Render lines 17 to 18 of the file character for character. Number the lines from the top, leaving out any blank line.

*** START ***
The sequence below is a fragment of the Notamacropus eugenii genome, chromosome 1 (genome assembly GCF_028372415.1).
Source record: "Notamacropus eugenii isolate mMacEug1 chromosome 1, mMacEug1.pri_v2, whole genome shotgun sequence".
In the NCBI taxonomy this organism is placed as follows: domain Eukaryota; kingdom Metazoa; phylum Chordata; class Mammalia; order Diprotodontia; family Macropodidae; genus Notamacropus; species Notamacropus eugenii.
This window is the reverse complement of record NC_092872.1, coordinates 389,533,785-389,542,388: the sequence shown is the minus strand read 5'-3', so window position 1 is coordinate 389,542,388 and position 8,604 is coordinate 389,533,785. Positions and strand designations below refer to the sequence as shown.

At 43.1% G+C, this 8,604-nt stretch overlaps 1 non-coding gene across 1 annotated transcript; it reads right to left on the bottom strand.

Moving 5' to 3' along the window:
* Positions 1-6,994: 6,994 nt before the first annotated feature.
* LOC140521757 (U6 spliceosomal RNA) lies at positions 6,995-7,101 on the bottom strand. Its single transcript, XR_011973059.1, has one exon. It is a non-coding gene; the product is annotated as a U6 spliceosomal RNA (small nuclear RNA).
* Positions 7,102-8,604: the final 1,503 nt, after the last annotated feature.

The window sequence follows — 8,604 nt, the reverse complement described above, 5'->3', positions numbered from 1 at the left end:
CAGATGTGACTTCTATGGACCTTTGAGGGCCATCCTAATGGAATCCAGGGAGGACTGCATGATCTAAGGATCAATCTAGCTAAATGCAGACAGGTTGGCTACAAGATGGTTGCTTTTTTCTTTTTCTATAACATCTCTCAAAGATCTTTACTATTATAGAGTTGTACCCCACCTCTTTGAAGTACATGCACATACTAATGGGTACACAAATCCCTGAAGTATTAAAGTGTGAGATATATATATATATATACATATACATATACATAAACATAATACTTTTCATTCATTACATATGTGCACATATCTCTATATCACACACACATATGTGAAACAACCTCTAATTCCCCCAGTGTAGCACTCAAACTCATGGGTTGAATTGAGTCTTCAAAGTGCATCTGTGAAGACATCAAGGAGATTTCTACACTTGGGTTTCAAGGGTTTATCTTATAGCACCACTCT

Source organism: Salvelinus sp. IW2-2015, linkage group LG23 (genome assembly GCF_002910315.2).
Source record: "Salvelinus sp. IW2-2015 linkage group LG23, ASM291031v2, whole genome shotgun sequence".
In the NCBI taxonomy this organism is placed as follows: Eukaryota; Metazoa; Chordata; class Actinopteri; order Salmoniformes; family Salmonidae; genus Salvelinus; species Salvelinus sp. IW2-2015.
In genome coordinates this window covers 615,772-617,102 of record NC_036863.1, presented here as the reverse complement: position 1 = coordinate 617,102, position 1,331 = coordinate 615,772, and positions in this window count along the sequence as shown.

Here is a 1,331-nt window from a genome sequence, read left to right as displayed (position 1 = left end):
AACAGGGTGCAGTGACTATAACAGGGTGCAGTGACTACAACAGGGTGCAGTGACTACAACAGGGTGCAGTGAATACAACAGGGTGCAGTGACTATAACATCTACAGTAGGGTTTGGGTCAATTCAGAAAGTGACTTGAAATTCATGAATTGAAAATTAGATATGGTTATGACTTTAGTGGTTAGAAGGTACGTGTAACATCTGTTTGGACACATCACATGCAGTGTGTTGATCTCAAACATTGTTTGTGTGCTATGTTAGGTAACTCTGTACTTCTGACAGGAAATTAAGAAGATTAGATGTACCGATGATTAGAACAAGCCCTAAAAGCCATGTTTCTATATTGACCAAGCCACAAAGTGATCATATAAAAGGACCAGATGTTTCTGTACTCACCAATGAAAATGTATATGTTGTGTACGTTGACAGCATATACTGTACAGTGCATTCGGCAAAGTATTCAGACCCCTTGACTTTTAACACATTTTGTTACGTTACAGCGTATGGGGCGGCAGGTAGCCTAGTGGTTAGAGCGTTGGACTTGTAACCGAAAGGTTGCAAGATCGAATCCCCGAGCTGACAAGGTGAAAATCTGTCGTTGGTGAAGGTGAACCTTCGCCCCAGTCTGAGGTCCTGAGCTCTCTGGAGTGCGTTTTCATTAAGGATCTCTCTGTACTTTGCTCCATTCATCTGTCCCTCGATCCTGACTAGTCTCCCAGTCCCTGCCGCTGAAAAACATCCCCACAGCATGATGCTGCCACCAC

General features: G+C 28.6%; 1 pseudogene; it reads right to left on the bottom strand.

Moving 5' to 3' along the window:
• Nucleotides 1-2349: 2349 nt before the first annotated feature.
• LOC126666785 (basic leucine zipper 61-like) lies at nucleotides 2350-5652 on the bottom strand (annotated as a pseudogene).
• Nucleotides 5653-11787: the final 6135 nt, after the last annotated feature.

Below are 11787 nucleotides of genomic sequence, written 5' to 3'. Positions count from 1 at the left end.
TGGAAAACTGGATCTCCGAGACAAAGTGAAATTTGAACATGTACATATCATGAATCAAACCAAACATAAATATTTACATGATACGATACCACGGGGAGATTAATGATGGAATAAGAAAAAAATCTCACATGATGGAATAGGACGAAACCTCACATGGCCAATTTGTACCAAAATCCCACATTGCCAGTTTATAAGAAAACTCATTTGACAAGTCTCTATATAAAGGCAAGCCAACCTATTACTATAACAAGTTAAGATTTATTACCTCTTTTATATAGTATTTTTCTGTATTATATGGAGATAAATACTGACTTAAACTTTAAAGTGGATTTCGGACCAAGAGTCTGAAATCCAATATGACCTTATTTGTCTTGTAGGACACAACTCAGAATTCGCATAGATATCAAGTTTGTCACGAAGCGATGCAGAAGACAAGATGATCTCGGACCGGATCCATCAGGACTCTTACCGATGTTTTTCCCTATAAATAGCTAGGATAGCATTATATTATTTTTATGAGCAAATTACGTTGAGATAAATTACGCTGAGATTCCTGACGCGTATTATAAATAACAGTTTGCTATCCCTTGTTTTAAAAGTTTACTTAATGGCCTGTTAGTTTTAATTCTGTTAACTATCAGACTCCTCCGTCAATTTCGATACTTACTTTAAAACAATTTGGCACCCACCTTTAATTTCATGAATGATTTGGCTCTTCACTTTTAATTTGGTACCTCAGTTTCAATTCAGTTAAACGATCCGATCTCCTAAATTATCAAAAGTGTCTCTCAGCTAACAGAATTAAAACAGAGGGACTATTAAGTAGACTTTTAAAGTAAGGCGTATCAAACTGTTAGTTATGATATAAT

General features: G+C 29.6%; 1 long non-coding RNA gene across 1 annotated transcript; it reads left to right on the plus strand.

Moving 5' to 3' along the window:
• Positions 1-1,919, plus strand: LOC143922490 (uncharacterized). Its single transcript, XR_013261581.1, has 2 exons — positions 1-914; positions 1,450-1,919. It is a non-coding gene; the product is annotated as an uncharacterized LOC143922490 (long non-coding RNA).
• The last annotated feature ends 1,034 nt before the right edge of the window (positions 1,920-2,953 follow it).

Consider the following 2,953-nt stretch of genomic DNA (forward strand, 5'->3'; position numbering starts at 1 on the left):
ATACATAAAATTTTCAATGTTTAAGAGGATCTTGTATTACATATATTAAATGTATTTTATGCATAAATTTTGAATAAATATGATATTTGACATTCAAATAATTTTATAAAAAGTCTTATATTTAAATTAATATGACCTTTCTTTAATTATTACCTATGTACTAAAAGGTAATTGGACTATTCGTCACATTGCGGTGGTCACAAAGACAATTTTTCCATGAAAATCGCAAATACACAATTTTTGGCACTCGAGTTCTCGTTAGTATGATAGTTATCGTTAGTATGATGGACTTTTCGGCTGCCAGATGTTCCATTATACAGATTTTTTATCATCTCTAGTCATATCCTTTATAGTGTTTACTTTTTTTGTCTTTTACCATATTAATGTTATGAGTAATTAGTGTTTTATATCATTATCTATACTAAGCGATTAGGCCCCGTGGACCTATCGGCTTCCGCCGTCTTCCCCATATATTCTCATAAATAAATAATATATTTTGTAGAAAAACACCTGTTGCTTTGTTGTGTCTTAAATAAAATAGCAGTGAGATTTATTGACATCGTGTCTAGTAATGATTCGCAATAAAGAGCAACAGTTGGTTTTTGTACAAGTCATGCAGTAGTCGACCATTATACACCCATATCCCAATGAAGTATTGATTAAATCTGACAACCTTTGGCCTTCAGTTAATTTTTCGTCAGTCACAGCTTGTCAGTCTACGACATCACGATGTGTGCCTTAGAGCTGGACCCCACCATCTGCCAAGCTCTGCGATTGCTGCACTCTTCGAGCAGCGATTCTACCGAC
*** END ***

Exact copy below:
AACAGGGTGCAGTGACTATAACAGGGTGCAGTGACTACAACAGGGTGCAGTGACTACAACAGGGTGCAGTGAATACAACAGGGTGCAGTGACTATAACATCTACAGTAGGGTTTGGGTCAATTCAGAAAGTGACTTGAAATTCATGAATTGAAAATTAGATATGGTTATGACTTTAGTGGTTAGAAGGTACGTGTAACATCTGTTTGGACACATCACATGCAGTGTGTTGATCTCAAACATTGTTTGTGTGCTATGTTAGGTAACTCTGTACTTCTGACAGGAAATTAAGAAGATTAGATGTACCGATGATTAGAACAAGCCCTAAAAGCCATGTTTCTATATTGACCAAGCCACAAAGTGATCATATAAAAGGACCAGATGTTTCTGTACTCACCAATGAAAATGTATATGTTGTGTACGTTGACAGCATATACTGTACAGTGCATTCGGCAAAGTATTCAGACCCCTTGACTTTTAACACATTTTGTTACGTTACAGCGTATGGGGCGGCAGGTAGCCTAGTGGTTAGAGCGTTGGACTTGTAACCGAAAGGTTGCAAGATCGAATCCCCGAGCTGACAAGGTGAAAATCTGTCGTTGGTGAAGGTGAACCTTCGCCCCAGTCTGAGGTCCTGAGCTCTCTGGAGTGCGTTTTCATTAAGGATCTCTCTGTACTTTGCTCCATTCATCTGTCCCTCGATCCTGACTAGTCTCCCAGTCCCTGCCGCTGAAAAACATCCCCACAGCATGATGCTGCCACCAC

General features: G+C 28.6%; 1 pseudogene; it reads right to left on the bottom strand.